Winscom v. Garza

Annotate this Case

843 P.2d 126 (1992)

Ward C. WINSCOM, Plaintiff-Appellee, v. Veronica GARZA, Defendant, and Concerning Allstate Insurance Company, Garnishee-Appellant.

No. 91CA1458.

Colorado Court of Appeals, Div. IV.

October 22, 1992.

Rehearing Denied November 27, 1992.

*127 Wood, Ris & Hames, P.C., Mark L. Driver, Denver, for plaintiff-appellee.

Zupkus & Ayd, P.C., Robert A. Zupkus, Greg Van Der Wey, Denver, for garnishee-appellant.

Opinion by Judge TURSI.

Garnishee, Allstate Insurance Company, appeals the order of garnishment entered by the trial court against it and in favor of plaintiff, Ward C. Winscom. We reverse.

Veronica Garza borrowed her parent's vehicle, which was insured by Allstate. Defendant Reynaldo Batalla, Veronica's boyfriend, was forbidden from driving the car. He, nevertheless, drove the vehicle, ran a stop sign, collided with plaintiff's vehicle, and caused $33,357.57 in damages. Default judgment was entered against Batalla in plaintiff's favor.

Plaintiff also asserted a claim of negligent entrustment against Veronica Garza. The trial court entered summary judgment against plaintiff on his claim by finding that Batalla did not have permission to use the vehicle and that Veronica did not know *128 of Batalla's use of the vehicle on the day of the accident. That judgment was affirmed in Winscom v. Garza (Colo.App. No. 91CA0602, June 4, 1992) (not selected for official publication).

Based on the default judgment entered against Batalla, plaintiff served a writ of garnishment on Allstate to collect the proceeds of the insurance policy. Allstate denied coverage, contending that Batalla is excluded from coverage as a non-permissive user of the vehicle.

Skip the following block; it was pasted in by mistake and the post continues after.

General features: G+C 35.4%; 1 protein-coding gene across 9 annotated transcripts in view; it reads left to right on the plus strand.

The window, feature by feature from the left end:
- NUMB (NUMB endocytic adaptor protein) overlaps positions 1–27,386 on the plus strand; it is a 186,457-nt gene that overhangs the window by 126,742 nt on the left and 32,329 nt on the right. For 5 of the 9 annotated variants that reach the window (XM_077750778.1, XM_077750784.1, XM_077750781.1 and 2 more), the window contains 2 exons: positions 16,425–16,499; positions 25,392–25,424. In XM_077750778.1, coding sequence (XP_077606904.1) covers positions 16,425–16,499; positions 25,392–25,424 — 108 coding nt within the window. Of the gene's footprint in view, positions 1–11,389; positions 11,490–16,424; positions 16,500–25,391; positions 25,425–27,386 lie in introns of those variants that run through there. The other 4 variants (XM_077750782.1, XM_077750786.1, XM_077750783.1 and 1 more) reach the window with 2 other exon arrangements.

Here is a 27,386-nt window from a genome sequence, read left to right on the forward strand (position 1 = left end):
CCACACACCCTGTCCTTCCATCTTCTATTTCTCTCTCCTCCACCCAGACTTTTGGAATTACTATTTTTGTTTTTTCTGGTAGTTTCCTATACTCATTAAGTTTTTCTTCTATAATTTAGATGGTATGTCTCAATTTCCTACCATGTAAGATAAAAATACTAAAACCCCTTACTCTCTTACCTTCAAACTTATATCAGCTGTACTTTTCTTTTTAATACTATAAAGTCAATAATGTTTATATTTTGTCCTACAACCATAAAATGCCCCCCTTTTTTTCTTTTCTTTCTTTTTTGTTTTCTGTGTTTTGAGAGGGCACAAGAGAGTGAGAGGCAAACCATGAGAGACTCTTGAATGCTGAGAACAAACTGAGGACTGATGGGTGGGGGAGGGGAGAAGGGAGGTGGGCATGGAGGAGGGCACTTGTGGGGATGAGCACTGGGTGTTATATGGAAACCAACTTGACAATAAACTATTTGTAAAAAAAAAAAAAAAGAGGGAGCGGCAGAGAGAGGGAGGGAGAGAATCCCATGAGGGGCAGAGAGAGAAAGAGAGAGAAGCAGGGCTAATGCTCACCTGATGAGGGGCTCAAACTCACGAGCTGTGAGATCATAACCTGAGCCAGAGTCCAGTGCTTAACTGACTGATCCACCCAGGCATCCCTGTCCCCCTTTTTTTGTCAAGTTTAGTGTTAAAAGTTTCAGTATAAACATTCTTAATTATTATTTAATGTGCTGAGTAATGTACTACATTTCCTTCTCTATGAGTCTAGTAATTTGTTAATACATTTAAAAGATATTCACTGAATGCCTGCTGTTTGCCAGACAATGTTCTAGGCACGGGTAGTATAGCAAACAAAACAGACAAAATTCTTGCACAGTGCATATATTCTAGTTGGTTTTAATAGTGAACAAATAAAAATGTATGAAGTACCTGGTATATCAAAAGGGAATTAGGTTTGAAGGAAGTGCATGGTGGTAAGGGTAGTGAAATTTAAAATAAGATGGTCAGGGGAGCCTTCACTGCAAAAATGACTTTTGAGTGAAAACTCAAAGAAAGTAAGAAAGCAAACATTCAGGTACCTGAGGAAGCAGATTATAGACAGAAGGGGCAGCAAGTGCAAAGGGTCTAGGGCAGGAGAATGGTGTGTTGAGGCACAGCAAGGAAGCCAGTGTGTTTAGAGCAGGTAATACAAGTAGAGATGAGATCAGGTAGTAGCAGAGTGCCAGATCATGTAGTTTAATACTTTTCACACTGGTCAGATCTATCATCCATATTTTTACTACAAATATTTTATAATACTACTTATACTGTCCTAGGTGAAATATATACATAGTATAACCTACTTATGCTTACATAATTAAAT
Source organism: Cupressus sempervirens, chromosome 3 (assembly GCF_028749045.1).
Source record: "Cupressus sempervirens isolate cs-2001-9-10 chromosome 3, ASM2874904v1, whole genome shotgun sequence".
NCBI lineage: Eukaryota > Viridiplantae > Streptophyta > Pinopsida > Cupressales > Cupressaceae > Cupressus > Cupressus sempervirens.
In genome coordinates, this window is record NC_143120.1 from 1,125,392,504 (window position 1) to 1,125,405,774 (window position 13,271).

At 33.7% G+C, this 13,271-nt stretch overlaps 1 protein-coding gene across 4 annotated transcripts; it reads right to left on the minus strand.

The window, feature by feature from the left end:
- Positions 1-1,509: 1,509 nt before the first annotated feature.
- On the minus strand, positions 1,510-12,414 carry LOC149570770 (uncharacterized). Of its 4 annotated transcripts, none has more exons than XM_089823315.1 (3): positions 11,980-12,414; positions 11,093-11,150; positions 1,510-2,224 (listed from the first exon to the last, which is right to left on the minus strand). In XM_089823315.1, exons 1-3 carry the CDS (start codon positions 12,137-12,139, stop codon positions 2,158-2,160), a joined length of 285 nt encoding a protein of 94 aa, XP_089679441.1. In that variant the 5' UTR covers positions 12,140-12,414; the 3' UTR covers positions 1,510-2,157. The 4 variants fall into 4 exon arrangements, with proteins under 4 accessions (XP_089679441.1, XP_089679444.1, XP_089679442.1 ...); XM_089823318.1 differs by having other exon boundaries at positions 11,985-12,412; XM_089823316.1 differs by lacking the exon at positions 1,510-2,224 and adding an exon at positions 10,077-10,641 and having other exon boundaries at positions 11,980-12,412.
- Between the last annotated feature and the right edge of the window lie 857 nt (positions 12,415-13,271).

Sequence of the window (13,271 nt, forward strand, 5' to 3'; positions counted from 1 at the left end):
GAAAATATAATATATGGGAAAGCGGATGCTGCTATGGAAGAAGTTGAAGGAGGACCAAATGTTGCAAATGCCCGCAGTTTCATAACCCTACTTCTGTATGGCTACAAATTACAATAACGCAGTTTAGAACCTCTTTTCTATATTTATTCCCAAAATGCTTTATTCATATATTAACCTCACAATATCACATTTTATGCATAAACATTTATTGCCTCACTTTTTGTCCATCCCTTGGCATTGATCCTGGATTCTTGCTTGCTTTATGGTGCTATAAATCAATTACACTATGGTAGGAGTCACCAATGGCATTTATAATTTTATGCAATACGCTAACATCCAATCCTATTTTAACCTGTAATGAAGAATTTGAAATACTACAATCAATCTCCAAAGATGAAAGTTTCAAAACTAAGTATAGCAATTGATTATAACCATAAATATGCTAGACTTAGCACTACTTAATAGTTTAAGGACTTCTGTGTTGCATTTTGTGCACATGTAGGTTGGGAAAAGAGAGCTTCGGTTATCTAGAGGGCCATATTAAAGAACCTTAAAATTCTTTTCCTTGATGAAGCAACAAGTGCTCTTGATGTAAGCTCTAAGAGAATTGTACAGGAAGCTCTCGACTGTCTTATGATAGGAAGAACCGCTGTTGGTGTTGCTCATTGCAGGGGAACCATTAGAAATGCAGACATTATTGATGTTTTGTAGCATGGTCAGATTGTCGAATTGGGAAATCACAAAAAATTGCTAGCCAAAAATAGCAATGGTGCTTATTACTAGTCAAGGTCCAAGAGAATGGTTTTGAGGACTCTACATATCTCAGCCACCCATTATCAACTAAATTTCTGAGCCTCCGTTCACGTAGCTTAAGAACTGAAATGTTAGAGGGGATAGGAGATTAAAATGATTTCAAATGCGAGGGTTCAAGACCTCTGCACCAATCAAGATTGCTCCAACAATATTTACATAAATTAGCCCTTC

The trial court conducted a hearing on this issue and entered an order in which it construed Allstate's permissive use exclusion to be in violation of the public policy enunciated in the Colorado Auto Accident Reparations Act, § 10-4-701, et seq., C.R.S. (1992 Cum.Supp.) (the No-Fault Act). It therefore ordered Allstate to provide coverage for the loss.


Allstate first contends that the trial court erred by holding that the permissive use clause in its insurance policy is unenforceable and void against public policy. We agree.

Our primary task in construing a statute is to give effect to the intent of the General Assembly. When determining legislative intent, we must look to the language of the statute itself and give effect to statutory terms in accordance with their commonly accepted meaning. If the statutory language is plain and unambiguous, we need not resort to interpretive rules and statutory construction. Jones v. Cox, 828 P.2d 218 (Colo.1992).

Under the No-Fault Act, all registrants of motor vehicles are required to be insured, § 10-4-705, C.R.S. (1987 Repl. Vol. 4A), and the insurer possesses the duty to pay all medical expenses which an insured incurs by reason of an accident, regardless of who bears responsibility as the tortfeasor. Jones v. Cox, supra.

Insurance policy provisions which attempt to dilute, restrict, or condition coverages required by the No Fault Act are void and invalid. Meyer v. State Farm Mutual Automobile Insurance Co., 689 P.2d 585 (Colo.1984); Murphy v. Dairyland Insurance Co., 747 P.2d 691 (Colo. App.1987). However, insurers may exclude risks or limit coverage so long as public policy is not violated. Chacon v. American Family Mutual Insurance Co., 788 P.2d 748 (Colo.1990).

The statutory classification of persons to whom this coverage must be extended is codified at § 10-4-703(6), C.R.S. (1992 Cum.Supp.), which provides:

Insured means the named insured, relatives of the named insured who reside in the same household as the named insured, or any person using the described motor vehicle with the permission of the named insured. (emphasis supplied)

The plain import of this provision is that an insurer is not required to extend coverage to any person who uses the vehicle without the permission of the named insured.